Archive for September, 2006

Ingest this. It is all in jest.

Thursday, September 28th, 2006

So the Ryder Cup came and went and according to a free newspaper delivered through my door every week, the skies above my home were like Vietnam during an American offensive. I think that safely wins the award for worst simile of the decade. It even tops the lady on Liveline this afternoon who compared Bertie’s debt of honour to murder. I didn’t know if I should feel bad about having the world’s 3rd biggest sporting event (what bullshit by the way!) on my doorstep and not even taking the time to understand the rules but now that it is passed I am relieved that small talk has returned to safe topics like weather and property prices and I no longer have to talk about Tiger’s woods and irons.

This weekend I speak at the national conference of Evangelical Alliance Ireland. So if you can refrain from letting them know all my heterodox beliefs so they don’t kick me off the billing, I’d appreciate it. In a busy schedule of about 9 hours, I get to speak for four minutes. So I am a crucial part of the next 12 months of Irish Christianity. Me and my boss are going to stand up and say some very controversial things hidden behind conciliatory language. It is quite a challenge actually, to make a short presentation on something. You read this blog, so therefore you are aware that it takes me longer than usual to make a point. I always feel a need to add an epilogue to any statement to conclude it nicely. And then I feel I have to clarify a point to head off misunderstanding. And then I remember something else I meant to say. And my speech ends up like this paragraph.

On Saturday however, I will be a slick, smooth-talking schmooze-mobile. It will be sexy. It will be daring. It will be a freshly pressed suit I am wearing. That will probably cause some mockery when I resume normal life-service later in the evening down at the old Pigeon Fanciers’ Club but I am willing to take that blow for the sake of evangelical unity.

There was a dreadful drought of good movies at the end of the summer. There were even days when we were so desperate at the prospect of watching a comedy about the world’s shortest jewel thief pretending to be a child or a horror about a stranger calling your mobile that we got videos. It takes a lot to convince Zoomy not to go to the cinema but the crap they were serving managed it. Then all at once, we get Little Miss Sunshine (the best movie I have seen this year), Talladega Nights (a movie filled with ideas so funny that you’ll laugh at the catchphrases for years to come even if the execution lacked that pee-your-pants factor) and Children of Men. I thought Children of Men was going to be class because of the cast and the director and the brilliant idea. But what a surprise I was in for since the plot is actually an allegory of the Flight Into Egypt. Or at least I think it is. I know that is unlikely to make you want to see it any more but watch for it because it at least brings an interesting new layer into the movie.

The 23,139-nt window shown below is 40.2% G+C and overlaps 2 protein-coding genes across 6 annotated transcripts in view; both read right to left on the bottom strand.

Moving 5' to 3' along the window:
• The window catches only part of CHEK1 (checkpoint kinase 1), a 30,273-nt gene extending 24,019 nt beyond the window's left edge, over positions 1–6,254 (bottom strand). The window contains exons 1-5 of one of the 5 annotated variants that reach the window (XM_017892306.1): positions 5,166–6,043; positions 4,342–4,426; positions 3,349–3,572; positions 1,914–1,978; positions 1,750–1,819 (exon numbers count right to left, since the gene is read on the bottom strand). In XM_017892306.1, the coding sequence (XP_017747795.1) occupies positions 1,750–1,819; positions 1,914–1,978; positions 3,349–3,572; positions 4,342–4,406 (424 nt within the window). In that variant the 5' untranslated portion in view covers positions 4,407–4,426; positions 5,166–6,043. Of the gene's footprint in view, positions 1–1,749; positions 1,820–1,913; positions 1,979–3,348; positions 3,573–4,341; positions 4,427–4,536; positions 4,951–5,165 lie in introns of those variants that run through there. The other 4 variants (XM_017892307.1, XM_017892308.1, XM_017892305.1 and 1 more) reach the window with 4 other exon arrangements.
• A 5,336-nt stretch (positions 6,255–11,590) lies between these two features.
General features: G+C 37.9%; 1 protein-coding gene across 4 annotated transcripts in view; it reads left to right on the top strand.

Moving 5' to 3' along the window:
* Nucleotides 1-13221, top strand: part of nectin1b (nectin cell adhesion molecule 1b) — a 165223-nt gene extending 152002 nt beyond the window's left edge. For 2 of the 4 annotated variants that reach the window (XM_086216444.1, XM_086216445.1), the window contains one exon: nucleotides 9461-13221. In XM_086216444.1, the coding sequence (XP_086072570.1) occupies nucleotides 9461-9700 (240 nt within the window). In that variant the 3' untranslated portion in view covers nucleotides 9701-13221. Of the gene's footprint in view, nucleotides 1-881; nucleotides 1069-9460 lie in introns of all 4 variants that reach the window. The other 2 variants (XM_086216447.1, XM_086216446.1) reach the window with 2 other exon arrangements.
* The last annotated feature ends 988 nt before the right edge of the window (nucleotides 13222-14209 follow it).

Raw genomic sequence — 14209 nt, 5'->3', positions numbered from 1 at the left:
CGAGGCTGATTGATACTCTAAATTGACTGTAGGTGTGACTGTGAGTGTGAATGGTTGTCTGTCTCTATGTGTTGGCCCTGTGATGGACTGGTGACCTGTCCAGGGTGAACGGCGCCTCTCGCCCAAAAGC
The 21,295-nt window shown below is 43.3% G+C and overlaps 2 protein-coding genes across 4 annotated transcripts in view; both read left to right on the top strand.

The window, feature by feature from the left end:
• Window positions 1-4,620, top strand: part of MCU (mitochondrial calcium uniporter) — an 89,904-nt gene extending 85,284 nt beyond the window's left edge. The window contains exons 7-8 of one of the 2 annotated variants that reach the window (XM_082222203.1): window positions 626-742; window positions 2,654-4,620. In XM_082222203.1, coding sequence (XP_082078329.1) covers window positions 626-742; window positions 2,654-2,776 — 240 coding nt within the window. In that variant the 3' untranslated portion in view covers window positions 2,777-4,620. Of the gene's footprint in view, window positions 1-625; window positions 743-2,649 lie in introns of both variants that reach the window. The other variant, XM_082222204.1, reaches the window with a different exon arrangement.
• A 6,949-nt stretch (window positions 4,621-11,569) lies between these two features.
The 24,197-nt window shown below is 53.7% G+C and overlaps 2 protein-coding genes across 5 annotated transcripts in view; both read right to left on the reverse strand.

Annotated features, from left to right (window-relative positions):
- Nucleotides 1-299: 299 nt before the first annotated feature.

Stigmund and I brave the terrifying world of ticketed events this weekend as we head off to see Duke Special. I am almost certain I haven’t posted the tickets back to myself so there is hope we’ll actually make it to this gig. Duke is a strange one. The more I listen to him, the more I love him. The more Neuro listens to him, the more she hates me for listening to it. I usually respect her opinion, since she is usually talking about how marvellous I am. But in this instance, Neuro is wrong. Duke Special is not like a Northern Irish version of Martyn Josesph (a Welsh Christian song writer who doesn’t write “Jesus is my boyfriend” songs). By which I mean, a travesty of a musician who would have been better off developing his unique talents in Saddam’s Republican Guard. Duke Special is actually the rarest of things- a singer-songwriter who writes songs that are happy. Even my beloved Mumblin’ Deaf Ro plumbs the depths of human awfulness without neccesarily coming back up. The horrible MySpace has some samples to listen to. But better again, the grown up webpage has lots to gorge yourself on.

Your Correspondent, This Assault Was Not Sexual In Nature.

And Ending The Popish Discussion

Monday, September 18th, 2006

While watching Questions and Answers tonight we got to hear the talking heads paint a better way forward for the Roman Catholic Church than the Pope ever could. You see, the Pope, with his five decades of extraordinary intellectual efforts, his off-by-heart knowledge of the Koran and his team of devoted helper-pensioners doesn’t really have a good grasp of Islam. Instead we should listen to the Irish Times columnist who told us about a time that the Pope addressed “Muslim bishops”. She went on to say that she couldn’t understand the academic theological paper that the Pope delivered to his professional peers at a university. We had another woman from a children’s charity talk about a day when inter-religious dialogue would just be like “having a chat and a cup of tea with a few friends”.

Can someone declare some fatwahs?

Your Correspondent, Its all about me.

All You Need To Know About The Pope

Monday, September 18th, 2006